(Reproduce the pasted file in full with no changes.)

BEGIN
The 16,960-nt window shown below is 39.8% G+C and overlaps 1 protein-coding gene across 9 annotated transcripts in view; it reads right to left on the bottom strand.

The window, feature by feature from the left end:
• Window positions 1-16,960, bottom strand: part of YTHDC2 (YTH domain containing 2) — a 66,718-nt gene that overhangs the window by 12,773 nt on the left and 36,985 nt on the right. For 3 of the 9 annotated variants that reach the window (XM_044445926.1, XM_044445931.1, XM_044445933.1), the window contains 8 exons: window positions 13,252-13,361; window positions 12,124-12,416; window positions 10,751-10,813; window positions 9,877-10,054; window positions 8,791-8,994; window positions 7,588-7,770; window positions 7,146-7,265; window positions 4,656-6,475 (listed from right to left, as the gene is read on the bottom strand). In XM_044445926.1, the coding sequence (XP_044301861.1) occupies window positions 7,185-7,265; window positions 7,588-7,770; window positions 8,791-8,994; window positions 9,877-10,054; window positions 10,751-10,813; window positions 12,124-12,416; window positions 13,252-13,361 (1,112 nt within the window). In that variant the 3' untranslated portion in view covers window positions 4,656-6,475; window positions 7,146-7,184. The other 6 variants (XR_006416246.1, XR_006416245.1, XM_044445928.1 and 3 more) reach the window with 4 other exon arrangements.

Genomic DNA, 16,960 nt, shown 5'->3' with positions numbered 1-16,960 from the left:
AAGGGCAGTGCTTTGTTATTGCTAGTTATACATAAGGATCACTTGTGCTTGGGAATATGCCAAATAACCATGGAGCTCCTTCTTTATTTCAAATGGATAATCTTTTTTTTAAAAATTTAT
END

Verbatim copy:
The 16,960-nt window shown below is 39.8% G+C and overlaps 1 protein-coding gene across 9 annotated transcripts in view; it reads right to left on the bottom strand.

The window, feature by feature from the left end:
• Window positions 1-16,960, bottom strand: part of YTHDC2 (YTH domain containing 2) — a 66,718-nt gene that overhangs the window by 12,773 nt on the left and 36,985 nt on the right. For 3 of the 9 annotated variants that reach the window (XM_044445926.1, XM_044445931.1, XM_044445933.1), the window contains 8 exons: window positions 13,252-13,361; window positions 12,124-12,416; window positions 10,751-10,813; window positions 9,877-10,054; window positions 8,791-8,994; window positions 7,588-7,770; window positions 7,146-7,265; window positions 4,656-6,475 (listed from right to left, as the gene is read on the bottom strand). In XM_044445926.1, the coding sequence (XP_044301861.1) occupies window positions 7,185-7,265; window positions 7,588-7,770; window positions 8,791-8,994; window positions 9,877-10,054; window positions 10,751-10,813; window positions 12,124-12,416; window positions 13,252-13,361 (1,112 nt within the window). In that variant the 3' untranslated portion in view covers window positions 4,656-6,475; window positions 7,146-7,184. The other 6 variants (XR_006416246.1, XR_006416245.1, XM_044445928.1 and 3 more) reach the window with 4 other exon arrangements.

Genomic DNA, 16,960 nt, shown 5'->3' with positions numbered 1-16,960 from the left:
AAGGGCAGTGCTTTGTTATTGCTAGTTATACATAAGGATCACTTGTGCTTGGGAATATGCCAAATAACCATGGAGCTCCTTCTTTATTTCAAATGGATAATCTTTTTTTTAAAAATTTAT